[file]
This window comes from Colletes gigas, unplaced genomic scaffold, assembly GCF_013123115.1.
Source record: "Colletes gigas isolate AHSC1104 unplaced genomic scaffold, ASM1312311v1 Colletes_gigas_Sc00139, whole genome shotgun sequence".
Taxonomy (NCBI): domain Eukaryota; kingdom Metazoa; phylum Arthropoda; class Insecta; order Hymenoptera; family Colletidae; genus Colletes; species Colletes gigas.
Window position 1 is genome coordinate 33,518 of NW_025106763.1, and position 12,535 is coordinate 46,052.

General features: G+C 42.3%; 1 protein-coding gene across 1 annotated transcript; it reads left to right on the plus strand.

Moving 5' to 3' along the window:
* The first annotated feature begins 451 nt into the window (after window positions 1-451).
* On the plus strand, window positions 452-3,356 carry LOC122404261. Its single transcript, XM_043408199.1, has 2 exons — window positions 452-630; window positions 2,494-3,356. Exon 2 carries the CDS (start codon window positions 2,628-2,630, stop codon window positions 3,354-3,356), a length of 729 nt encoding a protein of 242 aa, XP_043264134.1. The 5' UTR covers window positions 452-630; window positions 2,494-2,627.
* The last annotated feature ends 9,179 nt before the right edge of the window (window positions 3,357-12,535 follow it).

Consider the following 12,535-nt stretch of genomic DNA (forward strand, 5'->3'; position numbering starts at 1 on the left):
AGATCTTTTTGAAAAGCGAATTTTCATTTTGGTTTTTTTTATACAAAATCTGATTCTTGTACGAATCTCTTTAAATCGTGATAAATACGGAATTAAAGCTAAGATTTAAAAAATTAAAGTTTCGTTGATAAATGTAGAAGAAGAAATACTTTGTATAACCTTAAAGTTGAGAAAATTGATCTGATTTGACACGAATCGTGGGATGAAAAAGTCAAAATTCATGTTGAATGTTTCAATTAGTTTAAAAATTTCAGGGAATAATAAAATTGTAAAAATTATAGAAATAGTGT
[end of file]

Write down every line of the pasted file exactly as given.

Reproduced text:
This window comes from Colletes gigas, unplaced genomic scaffold, assembly GCF_013123115.1.
Source record: "Colletes gigas isolate AHSC1104 unplaced genomic scaffold, ASM1312311v1 Colletes_gigas_Sc00139, whole genome shotgun sequence".
Taxonomy (NCBI): domain Eukaryota; kingdom Metazoa; phylum Arthropoda; class Insecta; order Hymenoptera; family Colletidae; genus Colletes; species Colletes gigas.
Window position 1 is genome coordinate 33,518 of NW_025106763.1, and position 12,535 is coordinate 46,052.

General features: G+C 42.3%; 1 protein-coding gene across 1 annotated transcript; it reads left to right on the plus strand.

Moving 5' to 3' along the window:
* The first annotated feature begins 451 nt into the window (after window positions 1-451).
* On the plus strand, window positions 452-3,356 carry LOC122404261. Its single transcript, XM_043408199.1, has 2 exons — window positions 452-630; window positions 2,494-3,356. Exon 2 carries the CDS (start codon window positions 2,628-2,630, stop codon window positions 3,354-3,356), a length of 729 nt encoding a protein of 242 aa, XP_043264134.1. The 5' UTR covers window positions 452-630; window positions 2,494-2,627.
* The last annotated feature ends 9,179 nt before the right edge of the window (window positions 3,357-12,535 follow it).

Consider the following 12,535-nt stretch of genomic DNA (forward strand, 5'->3'; position numbering starts at 1 on the left):
AGATCTTTTTGAAAAGCGAATTTTCATTTTGGTTTTTTTTATACAAAATCTGATTCTTGTACGAATCTCTTTAAATCGTGATAAATACGGAATTAAAGCTAAGATTTAAAAAATTAAAGTTTCGTTGATAAATGTAGAAGAAGAAATACTTTGTATAACCTTAAAGTTGAGAAAATTGATCTGATTTGACACGAATCGTGGGATGAAAAAGTCAAAATTCATGTTGAATGTTTCAATTAGTTTAAAAATTTCAGGGAATAATAAAATTGTAAAAATTATAGAAATAGTGT